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Hurricane Fiona is still heading towards Atlantic Canada and eastern Quebec

Hurricane Fiona is still heading towards Atlantic Canada and eastern Quebec
Hurricane Fiona is still heading towards Atlantic Canada and eastern Quebec

HALIFAX — Hurricane Fiona is still tracking straight toward Atlantic Canada and eastern Quebec this weekend as a “potentially severe” post-tropical storm.

Environment Canada predicted Thursday that this system should cause “heavy rain and powerful hurricane-force winds starting on Saturday”. These winds will likely cause widespread damage and power outages, it is warned.

According to the latest forecasts, Fiona, heading north, should reach Nova Scotia waters on Friday evening, before crossing the east of this province, Cape Breton and Prince Edward Island. Saturday, then the Lower North Shore in Quebec and southeastern Labrador early Sunday.

Most of those areas will experience “hurricane-force” winds, which will begin late Friday and persist Saturday, Environment Canada says.

According to Environment Canada, “cyclones of this type have caused structural damage to buildings in the past. Construction sites could be particularly vulnerable. The impact of the winds could be stronger due to the presence of foliage in the trees; there is a risk of long-term power outages”.

Most of the affected areas will experience gusts above 100 km/h, but could reach 140 km/h in eastern Nova Scotia, Cape Breton and parts of Prince Edward Island. Edward, warned Ian Hubbard, meteorologist at the Canadian Hurricane Center in Dartmouth, Nova Scotia.


Conditions are expected to bring breaking waves to coastal areas of Nova Scotia and Newfoundland; waves off Nova Scotia are expected to reach over 10 meters in height.

There is also a risk of flooding with widespread rainfall of 100 to 200 mm closer to the storm’s track, in eastern Nova Scotia, southwestern Newfoundland and the Gulf of St. Lawrence.

In a message on Twitter, the Minister of Public Security of Quebec, Geneviève Guilbault, recommended to the citizens concerned to prepare, in particular by consulting the page of the ministry on emergency situations: /safety-emergency-situations/getting-prepared.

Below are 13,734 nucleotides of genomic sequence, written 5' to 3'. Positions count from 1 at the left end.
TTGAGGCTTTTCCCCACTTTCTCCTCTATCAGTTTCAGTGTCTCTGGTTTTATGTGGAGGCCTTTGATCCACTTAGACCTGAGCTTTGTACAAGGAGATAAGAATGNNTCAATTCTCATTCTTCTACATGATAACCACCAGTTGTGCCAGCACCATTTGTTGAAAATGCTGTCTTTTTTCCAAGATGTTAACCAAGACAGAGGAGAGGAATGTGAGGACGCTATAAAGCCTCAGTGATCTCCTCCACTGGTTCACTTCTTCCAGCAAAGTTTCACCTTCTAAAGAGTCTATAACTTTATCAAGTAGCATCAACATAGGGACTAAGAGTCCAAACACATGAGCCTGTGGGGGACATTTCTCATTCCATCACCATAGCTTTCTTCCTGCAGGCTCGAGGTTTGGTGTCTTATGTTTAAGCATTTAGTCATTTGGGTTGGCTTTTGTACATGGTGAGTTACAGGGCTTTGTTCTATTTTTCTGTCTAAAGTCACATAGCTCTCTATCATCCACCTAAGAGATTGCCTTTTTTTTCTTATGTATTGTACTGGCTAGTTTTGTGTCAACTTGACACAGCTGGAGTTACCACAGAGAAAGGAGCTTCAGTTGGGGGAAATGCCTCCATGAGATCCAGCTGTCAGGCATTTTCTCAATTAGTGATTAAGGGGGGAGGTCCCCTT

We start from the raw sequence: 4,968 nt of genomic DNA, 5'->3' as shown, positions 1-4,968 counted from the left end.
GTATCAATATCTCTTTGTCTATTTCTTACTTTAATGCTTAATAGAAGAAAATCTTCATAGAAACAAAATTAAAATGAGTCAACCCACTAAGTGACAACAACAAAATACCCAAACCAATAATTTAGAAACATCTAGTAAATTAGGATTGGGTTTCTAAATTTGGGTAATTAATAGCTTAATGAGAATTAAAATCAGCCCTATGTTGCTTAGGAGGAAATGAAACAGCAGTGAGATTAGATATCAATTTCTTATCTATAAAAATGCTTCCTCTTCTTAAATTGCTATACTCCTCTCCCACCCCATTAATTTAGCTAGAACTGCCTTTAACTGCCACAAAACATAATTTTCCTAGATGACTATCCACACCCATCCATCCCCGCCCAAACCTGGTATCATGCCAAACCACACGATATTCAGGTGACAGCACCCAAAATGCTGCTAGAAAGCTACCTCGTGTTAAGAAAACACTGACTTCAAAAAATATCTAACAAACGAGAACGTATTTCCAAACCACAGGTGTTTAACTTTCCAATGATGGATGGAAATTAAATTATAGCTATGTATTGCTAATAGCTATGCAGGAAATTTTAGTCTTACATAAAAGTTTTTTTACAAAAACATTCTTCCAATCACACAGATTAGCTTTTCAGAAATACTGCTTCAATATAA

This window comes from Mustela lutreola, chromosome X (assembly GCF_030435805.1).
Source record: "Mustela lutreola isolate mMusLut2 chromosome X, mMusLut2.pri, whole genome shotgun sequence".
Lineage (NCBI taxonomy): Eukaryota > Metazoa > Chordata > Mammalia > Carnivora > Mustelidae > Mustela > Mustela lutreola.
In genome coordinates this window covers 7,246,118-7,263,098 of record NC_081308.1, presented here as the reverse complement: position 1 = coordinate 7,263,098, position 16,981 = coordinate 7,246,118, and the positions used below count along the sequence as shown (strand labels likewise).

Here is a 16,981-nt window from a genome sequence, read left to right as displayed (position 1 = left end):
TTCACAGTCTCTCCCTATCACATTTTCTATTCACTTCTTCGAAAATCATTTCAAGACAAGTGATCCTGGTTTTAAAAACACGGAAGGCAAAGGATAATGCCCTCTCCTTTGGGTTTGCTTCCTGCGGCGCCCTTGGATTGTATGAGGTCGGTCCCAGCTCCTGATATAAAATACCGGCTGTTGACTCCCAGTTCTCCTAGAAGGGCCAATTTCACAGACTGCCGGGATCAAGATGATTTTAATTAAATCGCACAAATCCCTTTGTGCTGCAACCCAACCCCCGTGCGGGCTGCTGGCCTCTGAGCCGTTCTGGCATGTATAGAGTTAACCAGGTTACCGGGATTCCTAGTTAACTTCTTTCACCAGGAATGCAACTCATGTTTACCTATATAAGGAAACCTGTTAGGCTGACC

Mr Hubbard recalled on Thursday that Fiona’s trajectory had shifted slightly west and inland since the start of the week.

The approaching storm prompted Parks Canada to preemptively close Kejimkujik National Park and Cape Breton Highlands National Park in Nova Scotia as of noon Friday. Parks Canada also announced the closure on Friday of the Fortress of Louisbourg and Alexander Graham Bell national historic sites in Cape Breton.

Meanwhile, shipping company Bay Ferries announced it was canceling its high-speed ferry service between Yarmouth, Nova Scotia, and Bar Harbor, Maine, for Thursday, Friday and Saturday.

Departures for its service between Wood Islands, Prince Edward Island, and Caribou, Nova Scotia, could be halted on Friday, while all Saturday departures are canceled, as are departures for its service between Saint John, New Brunswick, and Digby, Nova Scotia.

When Fiona passed through Puerto Rico earlier this week, the hurricane caused record flooding, smashing roads and bridges. The hurricane then hit the Dominican Republic and swept across the Turks and Caicos Islands, as it strengthened into a Category 4 storm. Meteorologists on Thursday predicted the storm would pass near Bermuda early Friday.

The article is in French

Tags: Hurricane Fiona heading Atlantic Canada eastern Quebec

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